One final last-ditch compromise proposal failed – holding the ceremony in the late afternoon after-school hours, so as to avoid the appearance of it being an official school function. The Conservative movement was agreeable, but they boys’ parents nixed the idea, worried that their autistic children would be unable to function at that hour. One of the parents also would not have been able to attend.

Rabbi Goldstein said in his post that disappointment was deep and that the boys, their families, and the Conservative congregation in the city “have been greatly upset by the unacceptable and callous intervention of the mayor … our community believes in the co-existence of our city’s various sectors, side by side. However, we cannot be silent when our religious freedom is trampled upon.”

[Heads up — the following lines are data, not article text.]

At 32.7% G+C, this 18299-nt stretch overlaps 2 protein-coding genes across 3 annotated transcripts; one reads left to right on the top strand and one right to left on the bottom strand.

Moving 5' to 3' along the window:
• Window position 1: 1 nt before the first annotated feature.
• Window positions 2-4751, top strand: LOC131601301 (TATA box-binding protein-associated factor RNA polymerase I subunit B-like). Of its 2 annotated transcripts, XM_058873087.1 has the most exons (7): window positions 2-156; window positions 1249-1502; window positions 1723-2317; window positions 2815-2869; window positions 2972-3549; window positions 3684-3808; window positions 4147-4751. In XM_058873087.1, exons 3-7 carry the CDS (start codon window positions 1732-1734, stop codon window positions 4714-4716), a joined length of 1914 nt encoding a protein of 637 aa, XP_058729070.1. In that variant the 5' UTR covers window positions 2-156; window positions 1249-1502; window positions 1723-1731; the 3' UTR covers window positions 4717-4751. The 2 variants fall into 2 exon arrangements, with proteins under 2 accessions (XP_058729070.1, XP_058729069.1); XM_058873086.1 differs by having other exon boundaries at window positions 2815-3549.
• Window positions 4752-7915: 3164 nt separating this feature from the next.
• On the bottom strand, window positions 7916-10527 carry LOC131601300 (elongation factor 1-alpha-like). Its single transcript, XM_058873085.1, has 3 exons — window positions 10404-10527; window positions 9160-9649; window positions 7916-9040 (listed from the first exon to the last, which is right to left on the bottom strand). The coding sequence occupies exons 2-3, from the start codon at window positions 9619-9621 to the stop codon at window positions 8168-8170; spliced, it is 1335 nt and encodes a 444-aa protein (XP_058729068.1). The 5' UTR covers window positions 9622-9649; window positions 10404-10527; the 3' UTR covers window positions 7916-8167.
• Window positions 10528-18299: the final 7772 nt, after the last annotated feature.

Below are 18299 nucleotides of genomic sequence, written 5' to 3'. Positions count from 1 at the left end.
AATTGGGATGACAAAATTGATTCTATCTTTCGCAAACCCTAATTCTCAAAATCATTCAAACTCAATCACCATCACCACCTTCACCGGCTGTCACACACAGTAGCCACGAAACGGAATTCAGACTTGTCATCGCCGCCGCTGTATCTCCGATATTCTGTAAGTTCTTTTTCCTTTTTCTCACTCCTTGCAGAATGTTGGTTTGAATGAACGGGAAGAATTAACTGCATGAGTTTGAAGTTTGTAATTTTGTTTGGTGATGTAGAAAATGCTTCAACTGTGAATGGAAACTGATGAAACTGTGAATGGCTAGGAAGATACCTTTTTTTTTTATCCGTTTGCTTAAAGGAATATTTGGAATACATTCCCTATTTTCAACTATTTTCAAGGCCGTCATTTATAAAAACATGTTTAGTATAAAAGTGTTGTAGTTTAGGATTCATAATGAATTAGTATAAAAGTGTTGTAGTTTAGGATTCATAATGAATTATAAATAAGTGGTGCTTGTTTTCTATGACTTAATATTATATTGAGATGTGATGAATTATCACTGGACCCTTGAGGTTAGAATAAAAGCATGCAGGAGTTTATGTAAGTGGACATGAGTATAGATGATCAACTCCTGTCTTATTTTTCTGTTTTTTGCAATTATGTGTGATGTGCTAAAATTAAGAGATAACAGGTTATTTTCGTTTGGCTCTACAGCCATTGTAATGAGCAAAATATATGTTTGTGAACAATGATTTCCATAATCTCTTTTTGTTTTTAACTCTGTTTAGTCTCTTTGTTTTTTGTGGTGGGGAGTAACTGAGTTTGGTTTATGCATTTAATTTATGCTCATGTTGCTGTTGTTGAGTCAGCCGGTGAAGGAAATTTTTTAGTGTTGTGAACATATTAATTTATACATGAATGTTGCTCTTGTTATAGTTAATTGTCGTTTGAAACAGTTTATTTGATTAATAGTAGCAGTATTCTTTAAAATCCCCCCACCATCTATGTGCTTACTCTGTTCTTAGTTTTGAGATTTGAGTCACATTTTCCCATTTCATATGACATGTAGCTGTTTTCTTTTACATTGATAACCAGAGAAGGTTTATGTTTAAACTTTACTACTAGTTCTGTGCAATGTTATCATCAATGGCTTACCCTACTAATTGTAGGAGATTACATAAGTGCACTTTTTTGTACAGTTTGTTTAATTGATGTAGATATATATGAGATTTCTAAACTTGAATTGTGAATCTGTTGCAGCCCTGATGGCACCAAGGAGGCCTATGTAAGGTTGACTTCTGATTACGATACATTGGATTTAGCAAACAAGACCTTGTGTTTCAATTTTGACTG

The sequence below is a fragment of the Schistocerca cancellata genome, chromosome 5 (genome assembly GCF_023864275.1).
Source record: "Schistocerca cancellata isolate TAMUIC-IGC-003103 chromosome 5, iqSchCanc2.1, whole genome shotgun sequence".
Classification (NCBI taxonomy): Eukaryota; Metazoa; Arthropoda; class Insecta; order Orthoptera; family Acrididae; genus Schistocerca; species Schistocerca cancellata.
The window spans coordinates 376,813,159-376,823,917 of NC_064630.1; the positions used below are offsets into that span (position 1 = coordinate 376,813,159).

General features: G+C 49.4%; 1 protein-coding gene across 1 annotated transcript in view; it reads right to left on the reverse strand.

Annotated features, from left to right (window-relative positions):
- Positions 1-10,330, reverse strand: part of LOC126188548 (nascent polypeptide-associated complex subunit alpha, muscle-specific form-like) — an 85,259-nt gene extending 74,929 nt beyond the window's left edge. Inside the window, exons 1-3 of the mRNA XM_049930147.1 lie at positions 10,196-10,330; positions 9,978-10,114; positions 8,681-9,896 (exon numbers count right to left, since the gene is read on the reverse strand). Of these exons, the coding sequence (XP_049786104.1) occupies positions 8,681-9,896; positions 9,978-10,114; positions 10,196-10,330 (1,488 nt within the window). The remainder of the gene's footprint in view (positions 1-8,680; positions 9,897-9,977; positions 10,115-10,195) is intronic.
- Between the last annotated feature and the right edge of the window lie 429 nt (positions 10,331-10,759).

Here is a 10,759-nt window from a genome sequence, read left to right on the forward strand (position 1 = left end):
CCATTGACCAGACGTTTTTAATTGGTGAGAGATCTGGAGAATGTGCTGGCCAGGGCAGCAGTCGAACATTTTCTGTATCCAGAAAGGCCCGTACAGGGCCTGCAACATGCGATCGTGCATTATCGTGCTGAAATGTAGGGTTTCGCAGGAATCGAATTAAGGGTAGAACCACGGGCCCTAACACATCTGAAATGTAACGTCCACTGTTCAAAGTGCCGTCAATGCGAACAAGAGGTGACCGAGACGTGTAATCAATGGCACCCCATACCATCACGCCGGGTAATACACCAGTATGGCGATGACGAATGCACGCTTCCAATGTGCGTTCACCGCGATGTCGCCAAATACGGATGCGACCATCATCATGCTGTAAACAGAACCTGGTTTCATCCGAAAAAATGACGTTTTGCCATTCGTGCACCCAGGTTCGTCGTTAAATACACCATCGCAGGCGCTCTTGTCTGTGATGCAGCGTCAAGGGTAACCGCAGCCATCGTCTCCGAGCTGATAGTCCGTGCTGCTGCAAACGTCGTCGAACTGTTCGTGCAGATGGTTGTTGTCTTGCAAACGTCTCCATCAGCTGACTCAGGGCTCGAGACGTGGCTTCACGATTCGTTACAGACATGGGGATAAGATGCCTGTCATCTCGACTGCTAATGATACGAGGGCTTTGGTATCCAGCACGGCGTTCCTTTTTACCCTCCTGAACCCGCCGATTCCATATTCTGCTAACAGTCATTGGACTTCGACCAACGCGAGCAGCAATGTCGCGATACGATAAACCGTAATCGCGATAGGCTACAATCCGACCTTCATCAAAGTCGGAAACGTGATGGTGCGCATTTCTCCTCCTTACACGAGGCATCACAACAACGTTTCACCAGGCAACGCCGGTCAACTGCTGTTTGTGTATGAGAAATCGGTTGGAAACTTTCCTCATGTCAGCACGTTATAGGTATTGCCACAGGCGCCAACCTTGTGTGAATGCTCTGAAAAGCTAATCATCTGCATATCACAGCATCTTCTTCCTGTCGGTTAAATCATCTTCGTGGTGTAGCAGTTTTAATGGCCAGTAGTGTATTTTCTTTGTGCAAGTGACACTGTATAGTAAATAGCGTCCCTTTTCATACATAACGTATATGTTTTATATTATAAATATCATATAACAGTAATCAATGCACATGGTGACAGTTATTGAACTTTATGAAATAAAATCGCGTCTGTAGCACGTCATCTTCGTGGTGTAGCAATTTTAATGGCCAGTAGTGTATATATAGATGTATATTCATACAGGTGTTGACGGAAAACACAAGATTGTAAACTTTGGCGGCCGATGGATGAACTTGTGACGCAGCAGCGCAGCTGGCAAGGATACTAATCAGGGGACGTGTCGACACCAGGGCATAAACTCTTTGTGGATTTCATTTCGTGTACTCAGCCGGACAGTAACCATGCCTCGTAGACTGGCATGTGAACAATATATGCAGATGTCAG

He concluded by asking, “Is it truly possible that Israel is the only state in the free world in which there is no freedom of religion for Jews?”

Is it? In a depressingly fitting manner, the same day this story broke, Prime Minister Benjamin Netanyahu’s government signed its coalition agreement with the ultra-Orthodox party United Torah Judaism, bowing to the ultra-Orthodox on a long list of issues of religion and state. This paves the way to a government in which the Reform and Conservative movements will surely feel as unwelcome nationally as they are in Rehovot.

So it seems the answer to the rabbi’s question is, sadly, yes.